Featured Artist Colleen Gyori

Colleen Gyori creates glass sculptures by using extensive visualization and planning, including experimenting with colors, materials and shapes, before beginning to piece together her work. To see more of her stunning art, please visit her website.

 

Passion

“Passion” Streams of undulating shades of purple, with tinges of turquoise, flow downward to pool below in the mirrored reflection. Glass, Height 12.5”

 

“These hands were made for making.” From early life to late in life, my need to create endures. From fabrics and fibers to sketch books and sketches, my way was paved toward the excitement of manipulating glass.

 

Ablaze

“Ablaze” Vibrant stripes of color extend upward. The curve of the wall contains the grace of the shallow bowl of embers. Glass.

 

My work is varied in technique, but primarily begins with thought regarding the human spirit, emotions felt, and how these emotions relate to nature. The journey of creating each piece begins with extensive “imagining” until I begin experimenting – first with colors, then with pliable materials to form models. Throughout the planning stage I indulge in much visualization.

 

Arizona River

“Arizona River” Inspired by the usual dry washes that run through the vast Arizona deserts, this piece depicts not only the dryness, but also the swirling water deep beneath and the colors of the abundant life that surround these parched, gravely surfaces. Glass, Height 18.25”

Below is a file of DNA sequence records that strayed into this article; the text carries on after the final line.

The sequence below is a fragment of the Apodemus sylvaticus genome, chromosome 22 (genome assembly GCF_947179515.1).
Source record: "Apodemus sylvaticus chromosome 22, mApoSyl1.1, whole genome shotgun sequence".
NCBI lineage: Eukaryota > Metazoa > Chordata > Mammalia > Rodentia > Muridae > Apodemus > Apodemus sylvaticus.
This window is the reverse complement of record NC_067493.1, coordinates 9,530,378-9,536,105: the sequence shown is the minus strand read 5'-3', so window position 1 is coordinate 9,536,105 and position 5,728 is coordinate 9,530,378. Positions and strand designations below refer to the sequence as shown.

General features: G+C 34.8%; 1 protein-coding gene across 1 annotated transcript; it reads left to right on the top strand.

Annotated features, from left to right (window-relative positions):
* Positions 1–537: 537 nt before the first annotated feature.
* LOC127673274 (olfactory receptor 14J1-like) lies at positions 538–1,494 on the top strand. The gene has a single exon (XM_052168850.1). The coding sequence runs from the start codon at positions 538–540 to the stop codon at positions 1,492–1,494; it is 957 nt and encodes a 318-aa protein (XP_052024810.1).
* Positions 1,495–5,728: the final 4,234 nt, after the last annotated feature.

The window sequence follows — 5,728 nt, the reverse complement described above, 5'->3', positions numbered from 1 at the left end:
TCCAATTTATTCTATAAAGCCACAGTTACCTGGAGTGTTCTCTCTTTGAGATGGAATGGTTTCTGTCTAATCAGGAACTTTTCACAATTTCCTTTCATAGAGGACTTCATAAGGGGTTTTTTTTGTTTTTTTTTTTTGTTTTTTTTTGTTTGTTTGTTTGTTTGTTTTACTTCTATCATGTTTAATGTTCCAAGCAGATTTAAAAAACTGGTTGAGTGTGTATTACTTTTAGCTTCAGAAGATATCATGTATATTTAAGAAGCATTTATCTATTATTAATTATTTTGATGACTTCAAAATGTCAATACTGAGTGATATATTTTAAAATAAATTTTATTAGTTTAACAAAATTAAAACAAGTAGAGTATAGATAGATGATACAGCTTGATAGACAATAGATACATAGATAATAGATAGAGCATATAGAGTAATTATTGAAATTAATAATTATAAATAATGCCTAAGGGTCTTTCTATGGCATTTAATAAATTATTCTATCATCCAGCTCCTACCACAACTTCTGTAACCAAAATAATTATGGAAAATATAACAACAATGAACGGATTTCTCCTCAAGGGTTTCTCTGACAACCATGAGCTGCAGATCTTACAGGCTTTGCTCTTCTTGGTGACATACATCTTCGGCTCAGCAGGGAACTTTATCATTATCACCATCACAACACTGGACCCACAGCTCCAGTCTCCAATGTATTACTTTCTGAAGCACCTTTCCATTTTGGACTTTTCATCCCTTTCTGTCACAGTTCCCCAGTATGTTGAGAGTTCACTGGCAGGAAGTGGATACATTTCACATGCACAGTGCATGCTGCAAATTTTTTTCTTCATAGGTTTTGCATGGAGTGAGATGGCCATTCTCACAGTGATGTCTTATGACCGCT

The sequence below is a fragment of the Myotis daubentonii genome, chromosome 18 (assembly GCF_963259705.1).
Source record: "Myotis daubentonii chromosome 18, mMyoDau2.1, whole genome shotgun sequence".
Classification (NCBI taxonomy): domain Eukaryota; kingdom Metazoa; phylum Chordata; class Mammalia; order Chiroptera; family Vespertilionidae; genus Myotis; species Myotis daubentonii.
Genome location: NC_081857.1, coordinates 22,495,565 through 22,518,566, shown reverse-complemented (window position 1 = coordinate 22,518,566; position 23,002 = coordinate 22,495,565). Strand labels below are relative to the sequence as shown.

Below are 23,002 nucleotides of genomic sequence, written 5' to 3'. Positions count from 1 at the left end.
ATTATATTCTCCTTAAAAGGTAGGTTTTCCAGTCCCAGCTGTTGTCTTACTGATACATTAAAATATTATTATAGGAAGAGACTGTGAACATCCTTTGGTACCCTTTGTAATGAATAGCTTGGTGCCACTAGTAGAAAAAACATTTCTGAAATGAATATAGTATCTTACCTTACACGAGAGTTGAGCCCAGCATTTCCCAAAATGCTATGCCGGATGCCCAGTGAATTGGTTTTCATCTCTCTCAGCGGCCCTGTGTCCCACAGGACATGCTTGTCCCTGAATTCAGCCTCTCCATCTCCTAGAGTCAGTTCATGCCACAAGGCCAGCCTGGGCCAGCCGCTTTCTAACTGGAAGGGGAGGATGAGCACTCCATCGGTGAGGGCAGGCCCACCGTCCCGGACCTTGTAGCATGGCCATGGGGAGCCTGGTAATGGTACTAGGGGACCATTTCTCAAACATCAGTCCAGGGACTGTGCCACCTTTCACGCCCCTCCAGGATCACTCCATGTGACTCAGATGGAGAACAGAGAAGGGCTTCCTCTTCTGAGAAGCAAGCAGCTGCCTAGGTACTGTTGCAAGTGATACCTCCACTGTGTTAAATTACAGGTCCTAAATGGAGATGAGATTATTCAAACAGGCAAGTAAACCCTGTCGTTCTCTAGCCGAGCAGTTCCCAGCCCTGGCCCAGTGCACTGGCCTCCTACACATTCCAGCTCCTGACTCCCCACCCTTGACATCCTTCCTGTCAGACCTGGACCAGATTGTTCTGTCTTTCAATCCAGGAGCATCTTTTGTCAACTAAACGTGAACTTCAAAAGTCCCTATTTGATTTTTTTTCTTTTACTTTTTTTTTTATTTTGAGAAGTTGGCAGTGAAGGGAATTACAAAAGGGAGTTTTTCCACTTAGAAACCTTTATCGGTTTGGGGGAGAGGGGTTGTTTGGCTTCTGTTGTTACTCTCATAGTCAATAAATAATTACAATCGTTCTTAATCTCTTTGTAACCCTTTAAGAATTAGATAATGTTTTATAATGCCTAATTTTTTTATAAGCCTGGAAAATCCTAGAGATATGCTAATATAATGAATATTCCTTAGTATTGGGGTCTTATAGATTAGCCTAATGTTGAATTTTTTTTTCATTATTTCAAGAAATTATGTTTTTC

Finally, the glass fun begins. Most of my pieces include various elements that are created, fused, and cut prior to assembling the full piece, or pieces, that are to make up the sculpture. Once a piece is assembled, the elements are placed face down into the kiln and dammed to contain the shape and size desired. This firing is a gradual schedule up to 1485 degrees before a slow and measured cooling schedule to assure proper annealing of the glass.

 

Evening Quiet

“Evening Quiet” Transparent, layered tiles, inspired by the beauty of a quiet evening on the water. Glass. Height including iron stand, 10”

 

Next, sandblasting to remove any residue is an important step before beginning extensive polishing with diamond disks. The piece or pieces are finally ready for a final trip to the kiln for shaping/bending into the shape desired. This step is also designed to assure a soft, matte polish.

 

Sedona

“Sedona” Ribbons of color evoke streaks of clay. Tinges of green, as in the glimpses of life surviving in the crevasses of a dry, clay cliff all reflect in the mirrored base. Glass, Height 16”

 

Texture, polish and layering through a variety of kiln-forming techniques contribute to the final results that I enjoy creating. In many of my pieces, I also incorporate engraving/sketching with diamond wheels and burrs to reveal colors beneath the surfaces.

 

Evening Embers

“Evening Embers” A curved wall of glass with swirls of colors reminiscent of a smoldering fire calmed by the shallow vessel. Glass.

 

Much of my current work involves glass “walls,” “towers,” or “sketches” which are intended to evoke emotion or remembrance of places of natural beauty. The pieces have weight and solidity, but retain the fragility and reflective qualities of the glass.

 

Glass Artist Colleen Gyori

Glass Artist Colleen Gyori

 

Although my descriptions provide my intent, I am hopeful that each will inspire interpretation or questions for the individual viewer.

 

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Comments

  1. Alfred Winchester says:

    Each of these pieces creates a distinct mood. They are all so unique, but there is a common theme of reflection that goes much deeper than their shimmering surfaces.

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